How many times have you heard that the New York Yankees need starting pitching ever since they lost out on the Cliff Lee sweepstakes a year ago? Ten, 50, 100? Probably more, and there is a reason for that—the Yankees need starting pitching.
There are countless possibilities out there, but only a handful will come at the desired price and deliver in New York. Discounting Yankees' prospects like Manny Banuelos and Dellin Betances, which pitchers would fit that bill?
Let's find out.
199.2 IP, 12-9, 3.79 ERA, 1.44 WHIP, 148 K, 62 BB
Edwin Jackson is reportedly seeking a five-year, $60 million deal. If his agent was not Scott Boras, I would say that he has no chance of getting that deal, but with Boras in the picture, anything is possible.
At that price, the New York Yankees will not be interested in Jackson, but pitchers seem to be over-estimating their value this offseason. CJ Wilson reportedly was looking for a six-year, $120 million deal before settling for a five-year, $77.5 million deal, which is one less year and $4.5 million less per season. That would be the equivalent of a four-year, $43.5 million deal, which is a much more reasonable one.
At only 28-years-old, Jackson has the making of being a very good pitcher. Jackson has pitched an average of 207.2 innings over the last three seasons and did spend three years in the AL East as a member of the Tampa Bay Rays.
You may not be impressed by his 3.79 ERA, but he was incredibly unlucky in 2011 due to his .330 BABIP, which was the second highest in the entire majors.
If Jackson lowers his asking price to somewhere around three-years and $30 million, expect Brian Cashman and the Yankees to come calling.
139 IP, 9-10, 3.69 ERA, 1.34 WHIP, 93 K, 33 BB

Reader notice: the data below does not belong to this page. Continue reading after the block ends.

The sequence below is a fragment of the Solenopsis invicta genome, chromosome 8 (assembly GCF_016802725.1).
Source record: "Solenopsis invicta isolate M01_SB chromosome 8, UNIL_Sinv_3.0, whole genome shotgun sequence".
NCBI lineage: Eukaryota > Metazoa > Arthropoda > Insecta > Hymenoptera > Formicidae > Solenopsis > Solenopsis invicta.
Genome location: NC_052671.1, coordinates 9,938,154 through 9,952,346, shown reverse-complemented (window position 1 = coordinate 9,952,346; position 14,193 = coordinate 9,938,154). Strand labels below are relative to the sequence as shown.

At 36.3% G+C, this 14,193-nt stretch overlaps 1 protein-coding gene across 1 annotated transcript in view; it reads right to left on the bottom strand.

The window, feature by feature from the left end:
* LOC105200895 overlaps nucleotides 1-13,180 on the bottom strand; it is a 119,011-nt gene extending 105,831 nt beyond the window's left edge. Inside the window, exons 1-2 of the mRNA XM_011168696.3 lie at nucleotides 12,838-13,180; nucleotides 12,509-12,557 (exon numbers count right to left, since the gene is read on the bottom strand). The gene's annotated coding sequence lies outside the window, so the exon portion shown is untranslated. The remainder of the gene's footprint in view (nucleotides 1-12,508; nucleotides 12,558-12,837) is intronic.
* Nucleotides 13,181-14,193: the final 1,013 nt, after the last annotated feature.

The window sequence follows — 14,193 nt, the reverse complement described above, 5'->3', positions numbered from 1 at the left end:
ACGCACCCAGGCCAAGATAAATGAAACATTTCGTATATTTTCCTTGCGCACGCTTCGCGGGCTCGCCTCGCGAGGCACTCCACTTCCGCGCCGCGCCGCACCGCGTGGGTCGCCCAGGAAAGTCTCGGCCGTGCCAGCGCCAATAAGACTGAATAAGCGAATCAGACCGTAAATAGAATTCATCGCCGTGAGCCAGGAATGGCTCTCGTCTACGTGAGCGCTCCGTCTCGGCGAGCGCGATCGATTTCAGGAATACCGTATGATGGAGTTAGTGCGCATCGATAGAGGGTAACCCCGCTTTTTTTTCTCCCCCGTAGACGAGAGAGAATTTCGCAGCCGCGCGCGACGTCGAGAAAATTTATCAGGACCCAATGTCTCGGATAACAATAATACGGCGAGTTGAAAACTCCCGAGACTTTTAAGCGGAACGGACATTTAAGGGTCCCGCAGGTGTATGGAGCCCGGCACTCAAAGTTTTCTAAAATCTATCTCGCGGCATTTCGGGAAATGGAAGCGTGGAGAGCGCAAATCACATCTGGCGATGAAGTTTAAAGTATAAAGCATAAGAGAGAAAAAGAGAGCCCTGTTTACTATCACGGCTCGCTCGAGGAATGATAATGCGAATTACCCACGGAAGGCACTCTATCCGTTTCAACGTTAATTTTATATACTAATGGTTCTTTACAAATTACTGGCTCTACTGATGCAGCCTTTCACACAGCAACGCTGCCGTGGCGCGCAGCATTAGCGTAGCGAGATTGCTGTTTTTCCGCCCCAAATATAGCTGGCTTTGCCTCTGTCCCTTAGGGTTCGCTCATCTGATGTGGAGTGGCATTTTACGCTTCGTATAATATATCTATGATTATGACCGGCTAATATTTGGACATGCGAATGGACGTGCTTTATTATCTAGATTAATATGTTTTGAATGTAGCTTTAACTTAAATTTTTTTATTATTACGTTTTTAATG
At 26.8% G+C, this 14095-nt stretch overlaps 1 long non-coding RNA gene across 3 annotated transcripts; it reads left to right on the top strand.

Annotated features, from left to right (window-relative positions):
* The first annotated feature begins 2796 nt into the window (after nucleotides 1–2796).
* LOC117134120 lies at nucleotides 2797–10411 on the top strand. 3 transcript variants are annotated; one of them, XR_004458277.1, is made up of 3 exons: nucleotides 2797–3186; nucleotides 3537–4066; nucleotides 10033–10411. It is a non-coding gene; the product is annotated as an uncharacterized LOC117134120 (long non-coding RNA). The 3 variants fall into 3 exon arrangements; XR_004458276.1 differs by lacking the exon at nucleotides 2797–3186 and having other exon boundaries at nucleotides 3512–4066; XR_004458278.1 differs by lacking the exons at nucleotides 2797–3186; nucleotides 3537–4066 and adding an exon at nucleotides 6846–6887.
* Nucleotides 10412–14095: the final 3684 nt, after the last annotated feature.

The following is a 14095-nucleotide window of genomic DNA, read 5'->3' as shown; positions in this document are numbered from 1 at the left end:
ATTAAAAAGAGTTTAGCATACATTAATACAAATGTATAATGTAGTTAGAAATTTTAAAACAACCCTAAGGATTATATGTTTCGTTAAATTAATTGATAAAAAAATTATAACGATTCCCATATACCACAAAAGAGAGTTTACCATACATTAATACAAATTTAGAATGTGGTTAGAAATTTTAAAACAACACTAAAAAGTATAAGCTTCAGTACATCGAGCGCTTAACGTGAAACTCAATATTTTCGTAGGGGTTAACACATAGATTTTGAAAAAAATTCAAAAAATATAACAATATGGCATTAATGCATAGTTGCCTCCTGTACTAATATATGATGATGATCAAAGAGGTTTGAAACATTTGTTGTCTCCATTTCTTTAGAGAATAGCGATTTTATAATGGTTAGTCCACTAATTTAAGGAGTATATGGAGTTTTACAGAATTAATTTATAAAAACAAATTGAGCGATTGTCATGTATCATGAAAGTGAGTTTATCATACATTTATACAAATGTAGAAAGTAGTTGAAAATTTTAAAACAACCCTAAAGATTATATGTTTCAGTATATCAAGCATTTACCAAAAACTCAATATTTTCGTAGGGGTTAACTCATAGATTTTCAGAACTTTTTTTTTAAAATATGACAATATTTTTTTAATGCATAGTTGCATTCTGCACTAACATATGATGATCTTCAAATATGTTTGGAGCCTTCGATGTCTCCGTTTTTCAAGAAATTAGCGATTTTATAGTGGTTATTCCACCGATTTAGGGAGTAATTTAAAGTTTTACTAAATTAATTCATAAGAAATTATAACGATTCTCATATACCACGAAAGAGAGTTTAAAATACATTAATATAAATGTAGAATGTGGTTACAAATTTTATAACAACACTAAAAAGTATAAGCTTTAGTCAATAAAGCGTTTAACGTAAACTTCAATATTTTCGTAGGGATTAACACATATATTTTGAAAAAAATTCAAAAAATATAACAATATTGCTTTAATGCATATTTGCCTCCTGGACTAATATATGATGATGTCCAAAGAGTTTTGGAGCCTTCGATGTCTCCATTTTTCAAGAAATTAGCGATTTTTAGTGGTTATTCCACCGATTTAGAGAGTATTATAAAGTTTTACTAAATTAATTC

Roy Oswalt started off by asking for a multi-year deal, and with his injured back, the New York Yankees decided not to pursue him. However, Oswalt recently said he was willing to take a one-year deal.
Oswalt has an incredible 3.21 ERA and 1.19 WHIP in an average of 196 innings pitched during his 11-year career. If the Yankees can get that kind of production for just one year, they should pull the trigger, but Oswalt is 34 years old and has spent his entire career in the NL, so that is probably not likely.
A stat line of about 180 innings pitched and a 3.40 ERA is much more likely and would be worth his price tag because of his willingness to sign a short-term deal. If he wanted a multi-year his yearly salary would have to come down, but if he seriously will accept a one-year deal, the Yankees should be interested, as long as he demands less that $14 million.
202 IP, 13-16, 3.07 ERA, 1.21 WHIP, 161 K, 49 BB
Brian Cashman and the New York Yankees were interested in trading for Hiroki Kuroda at the 2011 trade deadline, but he was unwilling to waive his no trade clause and leave the West Coast. With West Coast teams such as the Dodgers, Angels and Mariners filling up their starting rotations, Kuroda seems to be running out of options.
The Yankees, Red Sox and Japan seem to be his last three options and he seems to be wanting a one-year deal in the range of $12-$13 million. Kuroda will not be a long term option but as a one year stop gap between now and the stacked 2012-2013 free agent class.
If Hiroki Kuroda can give the New York Yankees one year similar to his 2011 season, he will be well worth the price. I know that will be difficult because he has to move from the NL to the AL, from large Dodger Stadium to small Yankee Stadium and from an offensively challenged NL West to the AL East, which is full of powerhouse offenses.
The transition will be a tough one, but the Yankees should be interested, because over the last two years, Kuroda has averaged 199 innings pitched, 3.23 ERA and 1.19 WHIP.
198 IP, 10-10, 3.32 ERA, 1.26 WHIP, 197 K, 63 BB